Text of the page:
Mitochondria-targeting self-assembled nanoparticles derived from triphenylphosphonium-conjugated cyanostilbene enable site-specific imaging and anticancer drug delivery
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Subcellular organelle-specific nanoparticles for simultaneous tumor targeting, imaging, and drug delivery are of enormous interest in cancer therapy. Herein, we report a selective mitochondria-targeting probe 1, which was synthesized by incorporating a triphenyl phosphine with a cyanostilbene and a long alkyl chain moiety. Probe 1 was found to display fluorescence via aggregation-induced emission (AIE). The low molecular-weight cyanostilbene-based probe 1, with and without an anticancer drug, formed a narrow homogeneous nanorod with ca. 110 nm of length or nanoparticles with ca. 20 nm diameter in aqueous media. The self-assembled cyanostilbene nanoparticles (N1) selectively accumulated in the mitochondria of cancer cells and emitted fluorescence. N1 was also able to deliver an anticancer drug, doxorubicin (DOX), to the mitochondria with high efficiency. More importantly, N1 exhibited highly selective cytotoxicity for cancer cells over normal cells. The great potential applications of this self-assembled nanoparticle to biological systems result from its ability to aggregate in the mitochondria. This aggregation led to a significant increase in the generation of intracellular reactive oxygen species and to a decrease in the mitochondrial membrane potential in cancer cells. Furthermore, tumor tissue uptake experiments in mice proposed that the self-assembled N1 had the ability to internalize and deliver the anticancer drug into tumor tissues effectively. Moreover, both N1 and N1-encapsulated doxorubicin (N1-DOX) effectively suppressed tumor growth in a xenograft model in vivo. Taken together, our findings indicate that applications of N1 as a mitochondrial targeting probe, drug delivery platform, and chemotherapeutic agent provide a unique strategy for potential image-guided therapy as well as a site-specific delivery system to cancer cells.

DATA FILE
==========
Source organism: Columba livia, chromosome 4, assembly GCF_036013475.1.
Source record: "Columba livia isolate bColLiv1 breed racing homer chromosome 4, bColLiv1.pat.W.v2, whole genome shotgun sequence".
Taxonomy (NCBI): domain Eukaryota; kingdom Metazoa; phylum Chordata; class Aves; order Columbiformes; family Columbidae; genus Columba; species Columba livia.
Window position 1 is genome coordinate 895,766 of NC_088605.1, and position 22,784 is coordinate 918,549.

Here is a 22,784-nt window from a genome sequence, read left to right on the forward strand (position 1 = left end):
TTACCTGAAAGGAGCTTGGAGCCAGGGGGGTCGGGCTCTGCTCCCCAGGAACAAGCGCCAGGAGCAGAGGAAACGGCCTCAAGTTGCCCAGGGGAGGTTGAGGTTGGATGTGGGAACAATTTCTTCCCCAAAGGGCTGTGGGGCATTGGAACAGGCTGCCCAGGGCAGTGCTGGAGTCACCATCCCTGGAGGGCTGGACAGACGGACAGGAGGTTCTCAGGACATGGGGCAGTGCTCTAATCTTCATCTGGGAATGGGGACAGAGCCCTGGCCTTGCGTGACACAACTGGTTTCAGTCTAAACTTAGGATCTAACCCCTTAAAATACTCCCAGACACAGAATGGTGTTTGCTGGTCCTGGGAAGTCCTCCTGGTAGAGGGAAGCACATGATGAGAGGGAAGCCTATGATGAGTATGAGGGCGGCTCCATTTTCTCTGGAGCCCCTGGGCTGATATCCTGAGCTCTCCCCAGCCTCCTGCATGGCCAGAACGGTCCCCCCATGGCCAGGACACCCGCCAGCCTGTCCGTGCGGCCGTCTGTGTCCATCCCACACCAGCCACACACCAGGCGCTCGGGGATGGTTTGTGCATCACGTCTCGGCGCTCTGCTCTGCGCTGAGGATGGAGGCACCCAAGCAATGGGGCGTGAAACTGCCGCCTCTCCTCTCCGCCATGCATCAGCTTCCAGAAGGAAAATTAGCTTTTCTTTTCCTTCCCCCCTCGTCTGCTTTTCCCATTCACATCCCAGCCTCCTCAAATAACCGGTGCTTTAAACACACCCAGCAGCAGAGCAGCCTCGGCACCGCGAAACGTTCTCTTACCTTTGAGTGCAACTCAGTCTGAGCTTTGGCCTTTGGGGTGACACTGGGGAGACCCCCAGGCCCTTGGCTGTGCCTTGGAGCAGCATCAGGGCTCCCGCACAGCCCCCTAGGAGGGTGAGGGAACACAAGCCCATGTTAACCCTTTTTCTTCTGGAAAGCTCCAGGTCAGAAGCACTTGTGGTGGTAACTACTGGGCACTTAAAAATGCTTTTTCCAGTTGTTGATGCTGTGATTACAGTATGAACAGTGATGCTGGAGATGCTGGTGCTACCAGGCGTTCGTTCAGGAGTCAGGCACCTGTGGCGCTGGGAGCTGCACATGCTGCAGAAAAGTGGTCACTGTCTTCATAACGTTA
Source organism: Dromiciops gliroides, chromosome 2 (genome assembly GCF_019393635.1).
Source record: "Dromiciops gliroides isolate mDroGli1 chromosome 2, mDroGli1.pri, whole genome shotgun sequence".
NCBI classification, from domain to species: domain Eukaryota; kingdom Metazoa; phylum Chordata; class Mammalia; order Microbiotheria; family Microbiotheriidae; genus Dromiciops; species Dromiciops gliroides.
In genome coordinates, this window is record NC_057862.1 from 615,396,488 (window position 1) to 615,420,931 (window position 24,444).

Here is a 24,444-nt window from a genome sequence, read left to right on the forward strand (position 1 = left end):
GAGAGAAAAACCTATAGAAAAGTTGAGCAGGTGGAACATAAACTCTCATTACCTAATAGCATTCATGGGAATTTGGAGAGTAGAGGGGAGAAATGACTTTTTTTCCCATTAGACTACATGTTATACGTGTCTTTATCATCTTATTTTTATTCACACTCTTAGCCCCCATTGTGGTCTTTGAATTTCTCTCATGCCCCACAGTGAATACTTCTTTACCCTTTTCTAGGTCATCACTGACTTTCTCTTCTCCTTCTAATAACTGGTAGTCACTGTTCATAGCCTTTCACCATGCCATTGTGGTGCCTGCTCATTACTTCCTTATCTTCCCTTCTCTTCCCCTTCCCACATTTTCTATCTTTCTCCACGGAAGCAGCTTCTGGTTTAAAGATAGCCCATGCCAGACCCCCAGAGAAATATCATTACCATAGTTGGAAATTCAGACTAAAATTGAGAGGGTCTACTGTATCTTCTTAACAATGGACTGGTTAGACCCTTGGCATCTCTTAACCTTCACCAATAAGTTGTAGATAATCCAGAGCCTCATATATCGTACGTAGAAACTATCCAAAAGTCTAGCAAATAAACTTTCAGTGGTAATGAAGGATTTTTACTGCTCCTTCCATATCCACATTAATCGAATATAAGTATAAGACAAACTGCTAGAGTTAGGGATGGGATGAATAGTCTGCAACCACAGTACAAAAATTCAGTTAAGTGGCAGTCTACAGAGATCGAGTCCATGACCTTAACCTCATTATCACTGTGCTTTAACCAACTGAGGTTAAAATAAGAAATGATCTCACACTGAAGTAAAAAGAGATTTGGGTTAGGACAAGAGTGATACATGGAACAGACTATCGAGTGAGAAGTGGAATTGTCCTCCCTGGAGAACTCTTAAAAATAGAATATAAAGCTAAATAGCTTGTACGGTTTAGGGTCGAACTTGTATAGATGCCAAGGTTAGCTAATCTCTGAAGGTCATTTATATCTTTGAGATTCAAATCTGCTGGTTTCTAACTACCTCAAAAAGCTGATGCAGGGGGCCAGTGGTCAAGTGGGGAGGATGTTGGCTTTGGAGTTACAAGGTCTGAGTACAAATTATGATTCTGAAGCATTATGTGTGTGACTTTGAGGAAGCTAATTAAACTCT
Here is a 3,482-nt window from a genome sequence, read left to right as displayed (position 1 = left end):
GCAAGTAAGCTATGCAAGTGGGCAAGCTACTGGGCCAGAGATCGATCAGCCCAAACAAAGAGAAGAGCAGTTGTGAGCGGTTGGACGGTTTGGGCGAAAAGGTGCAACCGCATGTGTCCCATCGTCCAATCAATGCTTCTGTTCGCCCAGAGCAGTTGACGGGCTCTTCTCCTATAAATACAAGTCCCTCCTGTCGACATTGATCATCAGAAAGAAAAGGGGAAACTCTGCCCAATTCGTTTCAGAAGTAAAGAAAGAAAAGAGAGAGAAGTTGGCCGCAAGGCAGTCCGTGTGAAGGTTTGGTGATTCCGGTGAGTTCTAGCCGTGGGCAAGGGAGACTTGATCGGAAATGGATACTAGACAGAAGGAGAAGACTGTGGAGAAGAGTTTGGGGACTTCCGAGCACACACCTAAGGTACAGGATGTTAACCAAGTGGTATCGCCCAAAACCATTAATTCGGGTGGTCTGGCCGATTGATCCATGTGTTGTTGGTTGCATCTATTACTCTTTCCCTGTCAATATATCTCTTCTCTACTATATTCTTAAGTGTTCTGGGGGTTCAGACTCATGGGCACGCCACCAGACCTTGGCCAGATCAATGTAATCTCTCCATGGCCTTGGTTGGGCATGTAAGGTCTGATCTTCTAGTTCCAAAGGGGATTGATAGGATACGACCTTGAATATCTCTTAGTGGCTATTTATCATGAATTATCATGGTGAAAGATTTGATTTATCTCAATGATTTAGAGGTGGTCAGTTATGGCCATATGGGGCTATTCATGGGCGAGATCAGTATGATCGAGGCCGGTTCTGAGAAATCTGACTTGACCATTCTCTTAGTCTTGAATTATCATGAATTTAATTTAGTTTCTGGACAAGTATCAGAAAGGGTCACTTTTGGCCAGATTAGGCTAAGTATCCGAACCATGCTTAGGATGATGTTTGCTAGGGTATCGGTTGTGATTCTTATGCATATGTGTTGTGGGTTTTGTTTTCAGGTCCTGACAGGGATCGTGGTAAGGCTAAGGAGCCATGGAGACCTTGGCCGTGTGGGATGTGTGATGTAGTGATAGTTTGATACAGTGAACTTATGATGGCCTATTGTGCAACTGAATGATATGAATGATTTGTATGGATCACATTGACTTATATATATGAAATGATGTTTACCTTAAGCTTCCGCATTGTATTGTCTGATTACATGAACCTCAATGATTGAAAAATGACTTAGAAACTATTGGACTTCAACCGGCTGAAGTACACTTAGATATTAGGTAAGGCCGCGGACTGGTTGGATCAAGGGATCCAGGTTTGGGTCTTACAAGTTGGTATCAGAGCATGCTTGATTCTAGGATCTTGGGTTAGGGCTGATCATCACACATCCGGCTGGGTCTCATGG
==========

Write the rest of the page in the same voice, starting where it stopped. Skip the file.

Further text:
Keywordsaggregation-induced emission chemotherapy drug delivery mitochondria-targeting fluorescence imaging
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This work was supported by a grant from NRF (Nos. 2017R1A4A1014595 and 2015R1A2A2A05001400). In addition, this work was partially supported by a grant from the Next-Generation BioGreen 21 Program (SSAC, No. PJ011177022016), Rural development Administration, Korea.
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